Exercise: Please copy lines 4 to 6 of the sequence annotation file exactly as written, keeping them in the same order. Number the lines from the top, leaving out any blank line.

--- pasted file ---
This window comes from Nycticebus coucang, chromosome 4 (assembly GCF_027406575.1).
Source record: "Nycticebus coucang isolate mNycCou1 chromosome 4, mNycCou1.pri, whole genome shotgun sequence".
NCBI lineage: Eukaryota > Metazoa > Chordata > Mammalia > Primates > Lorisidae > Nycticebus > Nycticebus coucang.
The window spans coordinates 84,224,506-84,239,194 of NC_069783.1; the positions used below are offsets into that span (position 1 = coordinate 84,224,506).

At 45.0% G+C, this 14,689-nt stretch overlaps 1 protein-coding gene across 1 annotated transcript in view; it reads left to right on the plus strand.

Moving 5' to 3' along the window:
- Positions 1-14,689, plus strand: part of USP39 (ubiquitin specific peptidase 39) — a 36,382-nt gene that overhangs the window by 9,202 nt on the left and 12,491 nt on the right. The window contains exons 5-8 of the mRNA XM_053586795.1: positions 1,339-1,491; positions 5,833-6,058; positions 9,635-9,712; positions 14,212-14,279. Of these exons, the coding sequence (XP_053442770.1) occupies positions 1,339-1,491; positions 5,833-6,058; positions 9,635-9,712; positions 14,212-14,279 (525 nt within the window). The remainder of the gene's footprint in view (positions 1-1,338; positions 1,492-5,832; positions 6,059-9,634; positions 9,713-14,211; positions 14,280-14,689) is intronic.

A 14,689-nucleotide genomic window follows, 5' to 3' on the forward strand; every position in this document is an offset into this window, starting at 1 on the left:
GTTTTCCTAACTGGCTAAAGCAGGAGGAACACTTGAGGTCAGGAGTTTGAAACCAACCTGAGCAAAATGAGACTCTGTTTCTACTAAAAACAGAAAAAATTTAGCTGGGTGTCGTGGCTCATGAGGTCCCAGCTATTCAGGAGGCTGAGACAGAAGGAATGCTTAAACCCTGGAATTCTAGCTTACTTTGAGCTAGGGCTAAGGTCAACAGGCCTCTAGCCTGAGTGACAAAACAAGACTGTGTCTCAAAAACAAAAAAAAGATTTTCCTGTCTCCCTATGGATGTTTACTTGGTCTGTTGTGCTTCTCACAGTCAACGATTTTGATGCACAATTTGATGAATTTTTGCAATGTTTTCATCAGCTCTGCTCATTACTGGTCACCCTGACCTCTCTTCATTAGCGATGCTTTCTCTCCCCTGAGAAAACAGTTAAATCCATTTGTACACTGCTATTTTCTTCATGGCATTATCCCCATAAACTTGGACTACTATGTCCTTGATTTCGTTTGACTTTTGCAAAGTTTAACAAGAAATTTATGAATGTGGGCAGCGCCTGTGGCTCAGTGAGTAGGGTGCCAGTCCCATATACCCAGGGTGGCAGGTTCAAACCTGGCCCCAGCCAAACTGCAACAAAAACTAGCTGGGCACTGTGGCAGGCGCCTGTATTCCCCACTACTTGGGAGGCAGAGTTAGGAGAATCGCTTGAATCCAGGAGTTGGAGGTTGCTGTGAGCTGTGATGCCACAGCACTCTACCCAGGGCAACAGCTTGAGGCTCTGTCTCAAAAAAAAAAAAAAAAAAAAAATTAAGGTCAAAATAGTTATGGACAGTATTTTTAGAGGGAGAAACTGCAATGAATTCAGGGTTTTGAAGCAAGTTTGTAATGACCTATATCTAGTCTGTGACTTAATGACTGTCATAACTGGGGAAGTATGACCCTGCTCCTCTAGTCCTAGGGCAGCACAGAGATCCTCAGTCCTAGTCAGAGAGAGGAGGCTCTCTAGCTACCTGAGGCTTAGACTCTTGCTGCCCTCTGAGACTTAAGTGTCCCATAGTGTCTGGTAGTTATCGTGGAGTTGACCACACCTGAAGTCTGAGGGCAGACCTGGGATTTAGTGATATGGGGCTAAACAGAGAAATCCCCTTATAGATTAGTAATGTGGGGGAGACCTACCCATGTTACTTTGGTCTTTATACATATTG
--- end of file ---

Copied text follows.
The window spans coordinates 84,224,506-84,239,194 of NC_069783.1; the positions used below are offsets into that span (position 1 = coordinate 84,224,506).

At 45.0% G+C, this 14,689-nt stretch overlaps 1 protein-coding gene across 1 annotated transcript in view; it reads left to right on the plus strand.

Moving 5' to 3' along the window: